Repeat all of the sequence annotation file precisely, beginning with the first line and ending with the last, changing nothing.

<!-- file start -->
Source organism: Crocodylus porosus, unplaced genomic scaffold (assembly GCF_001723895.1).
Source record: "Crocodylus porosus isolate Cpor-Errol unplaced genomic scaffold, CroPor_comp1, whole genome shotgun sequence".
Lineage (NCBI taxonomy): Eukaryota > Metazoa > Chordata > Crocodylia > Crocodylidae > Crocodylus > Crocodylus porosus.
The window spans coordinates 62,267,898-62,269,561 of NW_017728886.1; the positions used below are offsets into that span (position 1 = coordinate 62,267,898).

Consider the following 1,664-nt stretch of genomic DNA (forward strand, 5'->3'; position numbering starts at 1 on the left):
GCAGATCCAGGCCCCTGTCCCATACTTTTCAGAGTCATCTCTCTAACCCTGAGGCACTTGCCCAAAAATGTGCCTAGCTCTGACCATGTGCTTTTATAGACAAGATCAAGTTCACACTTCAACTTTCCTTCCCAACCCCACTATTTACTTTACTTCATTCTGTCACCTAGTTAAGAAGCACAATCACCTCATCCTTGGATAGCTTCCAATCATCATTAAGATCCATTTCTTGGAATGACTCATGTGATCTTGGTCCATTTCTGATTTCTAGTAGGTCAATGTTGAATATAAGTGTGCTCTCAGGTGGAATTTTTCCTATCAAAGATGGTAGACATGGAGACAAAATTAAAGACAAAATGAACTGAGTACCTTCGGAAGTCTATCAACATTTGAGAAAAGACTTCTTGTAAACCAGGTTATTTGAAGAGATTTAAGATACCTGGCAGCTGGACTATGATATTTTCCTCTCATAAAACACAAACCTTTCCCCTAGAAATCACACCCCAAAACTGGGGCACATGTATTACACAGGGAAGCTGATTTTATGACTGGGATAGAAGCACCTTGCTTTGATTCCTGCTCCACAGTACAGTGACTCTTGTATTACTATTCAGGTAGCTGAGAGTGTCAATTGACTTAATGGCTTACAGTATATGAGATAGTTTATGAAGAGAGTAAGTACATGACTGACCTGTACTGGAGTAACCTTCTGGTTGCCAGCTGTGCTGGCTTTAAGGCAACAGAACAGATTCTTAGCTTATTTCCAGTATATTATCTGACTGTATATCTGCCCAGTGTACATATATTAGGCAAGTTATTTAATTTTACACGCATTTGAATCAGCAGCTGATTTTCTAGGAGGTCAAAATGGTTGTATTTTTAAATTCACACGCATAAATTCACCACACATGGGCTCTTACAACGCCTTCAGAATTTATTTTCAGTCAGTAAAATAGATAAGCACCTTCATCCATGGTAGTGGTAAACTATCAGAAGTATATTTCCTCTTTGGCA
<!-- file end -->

Source organism: Crocodylus porosus, unplaced genomic scaffold (assembly GCF_001723895.1).
Source record: "Crocodylus porosus isolate Cpor-Errol unplaced genomic scaffold, CroPor_comp1, whole genome shotgun sequence".
Lineage (NCBI taxonomy): Eukaryota > Metazoa > Chordata > Crocodylia > Crocodylidae > Crocodylus > Crocodylus porosus.
The window spans coordinates 62,267,898-62,269,561 of NW_017728886.1; the positions used below are offsets into that span (position 1 = coordinate 62,267,898).

Consider the following 1,664-nt stretch of genomic DNA (forward strand, 5'->3'; position numbering starts at 1 on the left):
GCAGATCCAGGCCCCTGTCCCATACTTTTCAGAGTCATCTCTCTAACCCTGAGGCACTTGCCCAAAAATGTGCCTAGCTCTGACCATGTGCTTTTATAGACAAGATCAAGTTCACACTTCAACTTTCCTTCCCAACCCCACTATTTACTTTACTTCATTCTGTCACCTAGTTAAGAAGCACAATCACCTCATCCTTGGATAGCTTCCAATCATCATTAAGATCCATTTCTTGGAATGACTCATGTGATCTTGGTCCATTTCTGATTTCTAGTAGGTCAATGTTGAATATAAGTGTGCTCTCAGGTGGAATTTTTCCTATCAAAGATGGTAGACATGGAGACAAAATTAAAGACAAAATGAACTGAGTACCTTCGGAAGTCTATCAACATTTGAGAAAAGACTTCTTGTAAACCAGGTTATTTGAAGAGATTTAAGATACCTGGCAGCTGGACTATGATATTTTCCTCTCATAAAACACAAACCTTTCCCCTAGAAATCACACCCCAAAACTGGGGCACATGTATTACACAGGGAAGCTGATTTTATGACTGGGATAGAAGCACCTTGCTTTGATTCCTGCTCCACAGTACAGTGACTCTTGTATTACTATTCAGGTAGCTGAGAGTGTCAATTGACTTAATGGCTTACAGTATATGAGATAGTTTATGAAGAGAGTAAGTACATGACTGACCTGTACTGGAGTAACCTTCTGGTTGCCAGCTGTGCTGGCTTTAAGGCAACAGAACAGATTCTTAGCTTATTTCCAGTATATTATCTGACTGTATATCTGCCCAGTGTACATATATTAGGCAAGTTATTTAATTTTACACGCATTTGAATCAGCAGCTGATTTTCTAGGAGGTCAAAATGGTTGTATTTTTAAATTCACACGCATAAATTCACCACACATGGGCTCTTACAACGCCTTCAGAATTTATTTTCAGTCAGTAAAATAGATAAGCACCTTCATCCATGGTAGTGGTAAACTATCAGAAGTATATTTCCTCTTTGGCA